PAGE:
Why should you join us at the Capitol on March 19th?
The Fight for a Fully Funded Public Education For All
- Working extra jobs to make ends meet
- Spending your own money for resources for your classroom
- Lack of support for students with significant needs that impact your ability to teach
- Of your own mental health being impacted
- Tired of not having enough support so you have to take mounds of work home every night
- Fighting for funding every year
What your child deserves
- Updated and/or current resources
- Classrooms filled with supplies for all students
- Substitutes for classrooms instead of classes being broken into other rooms
- Additional staff that support diverse learning needs
- Staff that can focus on teaching and not work several jobs to pay bills
- Educators that stay in the profession long-term
- Decreased class sizes
Over the past decade, the total percentage of the state budget dedicated to school funding has steadily decreased, while the budget stabilization factor has increased, more unfunded mandates have been put on the shoulders of educators, and Colorado’s educator shortage has reached crisis levels.
April Days of Action: 2018
- National momentum from strikes and walk-outs in West Virginia, Oklahoma, Kentucky, Arizona, and other places
- CO educators came together to march on the Capitol
- Organic mobilization that started on Facebook with Englewood Schools shutting down
- Brought public ed funding into the spotlight in CO
Amendment 73: 2018
- We asked voters to approve raising statewide taxes to increase public ed funding
- Popular opinion favored A73
- Measure failed 53% to 47%
- Petition-driven initiatives must receive 55% “Yea” votes
Proposition CC: 2019
- State legislators designed CC with input from many educators
- Wasn’t approved by Senate AND House until late in the Session
- Little coordination between community groups to raise awareness
- 76% of voters polled said that “teacher pay falls short and should be raised to at least $50k base pay”
- We’ve shifted the public narrative, the public is with us! But they don’t want to pay for it. They want the STATE to pay for it
Hope is NOT Lost!
It took Douglas Bruce FIVE TIMES to pass TABOR. It will take A LOT of work to undo the damage.
What’s TABOR got to do with this?
- TABOR (Taxpayer’s Bill of Rights) was written by Douglas Bruce and enacted in 1992
- When there’s an overflow of money (economic boom), the state must give money over a percentage back to the CO people in tax refunds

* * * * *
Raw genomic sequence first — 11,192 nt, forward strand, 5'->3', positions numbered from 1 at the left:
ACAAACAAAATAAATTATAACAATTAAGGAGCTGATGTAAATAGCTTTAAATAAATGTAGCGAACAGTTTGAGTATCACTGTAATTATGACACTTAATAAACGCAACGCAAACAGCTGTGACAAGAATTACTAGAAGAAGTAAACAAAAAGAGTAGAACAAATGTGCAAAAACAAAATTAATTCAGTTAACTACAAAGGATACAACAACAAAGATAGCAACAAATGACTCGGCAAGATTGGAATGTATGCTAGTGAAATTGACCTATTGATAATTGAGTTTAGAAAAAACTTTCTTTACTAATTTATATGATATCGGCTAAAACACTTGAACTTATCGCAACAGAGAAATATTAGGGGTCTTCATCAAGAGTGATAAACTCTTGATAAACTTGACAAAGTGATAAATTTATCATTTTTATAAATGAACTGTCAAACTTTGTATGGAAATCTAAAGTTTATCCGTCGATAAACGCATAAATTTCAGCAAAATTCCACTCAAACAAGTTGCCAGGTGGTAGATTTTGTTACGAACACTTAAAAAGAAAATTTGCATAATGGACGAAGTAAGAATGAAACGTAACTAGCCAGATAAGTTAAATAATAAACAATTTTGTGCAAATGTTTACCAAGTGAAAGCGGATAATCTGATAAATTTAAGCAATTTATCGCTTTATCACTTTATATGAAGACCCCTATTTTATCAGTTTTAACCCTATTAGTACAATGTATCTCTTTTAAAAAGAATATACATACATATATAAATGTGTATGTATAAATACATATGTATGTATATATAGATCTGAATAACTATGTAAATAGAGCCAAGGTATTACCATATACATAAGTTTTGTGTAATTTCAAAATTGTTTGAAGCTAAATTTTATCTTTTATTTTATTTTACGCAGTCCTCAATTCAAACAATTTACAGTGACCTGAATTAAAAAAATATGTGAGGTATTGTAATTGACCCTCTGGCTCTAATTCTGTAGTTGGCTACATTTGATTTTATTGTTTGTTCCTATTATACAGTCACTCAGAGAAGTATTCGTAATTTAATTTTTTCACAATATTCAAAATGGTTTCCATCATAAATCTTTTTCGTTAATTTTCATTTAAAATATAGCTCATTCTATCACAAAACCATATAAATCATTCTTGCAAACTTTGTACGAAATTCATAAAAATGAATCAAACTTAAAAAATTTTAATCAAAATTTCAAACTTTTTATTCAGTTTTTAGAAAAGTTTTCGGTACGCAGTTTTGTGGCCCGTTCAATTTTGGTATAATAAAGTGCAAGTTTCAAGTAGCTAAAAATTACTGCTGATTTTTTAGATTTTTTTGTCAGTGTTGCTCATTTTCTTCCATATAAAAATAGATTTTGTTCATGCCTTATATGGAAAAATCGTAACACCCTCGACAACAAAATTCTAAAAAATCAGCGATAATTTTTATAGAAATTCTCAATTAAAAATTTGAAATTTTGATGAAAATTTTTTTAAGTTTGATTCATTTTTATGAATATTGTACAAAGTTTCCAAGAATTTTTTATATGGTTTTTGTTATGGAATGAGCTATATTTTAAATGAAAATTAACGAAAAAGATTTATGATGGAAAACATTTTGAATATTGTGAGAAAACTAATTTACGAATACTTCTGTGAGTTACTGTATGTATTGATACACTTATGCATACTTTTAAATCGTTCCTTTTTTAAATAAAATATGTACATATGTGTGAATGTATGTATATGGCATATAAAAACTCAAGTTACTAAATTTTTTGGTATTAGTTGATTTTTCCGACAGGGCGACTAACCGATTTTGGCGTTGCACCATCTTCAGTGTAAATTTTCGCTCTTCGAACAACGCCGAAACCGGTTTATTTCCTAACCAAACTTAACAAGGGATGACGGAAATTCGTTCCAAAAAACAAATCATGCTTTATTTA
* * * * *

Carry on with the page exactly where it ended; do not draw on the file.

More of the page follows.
- This puts a permanent cap on the state budget, no matter how good the economy is
- The cap moves up VERY slowly and has not kept up with Colorado’s economy in the last 20 years
This year, we are saying that enough is enough. It is time for our elected officials to prioritize investment in our students, educators, and schools.
Livable Educator Wages
- SB 89 – Educator Pay Raise Fund
- Sponsored by Sen. Danielson
- Passed out of Senate Education Committee Jan 29
- Currently in Senate Appropriations
- Creates a $15M pot of money that districts can use to raise their minimum educator’s wages to a livable wage
- Money is sourced from income on public education land
Statewide Ballot Initiative
- Need a legislative proposition on Fall 2020 ballot to raise education revenue
- Legislative propositions only need a simple majority
- Amendments need a 55% supermajority
- We are ready to put in the work to see a ballot initiative passed state-wide
Eliminate the BS Factor by 2022
- To date, BS Factor has stolen $8.1B from public education
- This year’s BS Factor starts at $572M
- We need a significant buy-down this year and 2021 so that it can be eliminated in Session 2022
Why March 19th?
In 2018 we picked a date that was CONVENIENT
In 2020 we picked a date that is STRATEGIC
The Budget will be finalized by the state legislature (hopefully.) We want to ensure that our elected officials remember that they work for us and we are DEMANDING that they show us the money!
1) Increase educator pay
2) Eliminate the BS Factor by 2022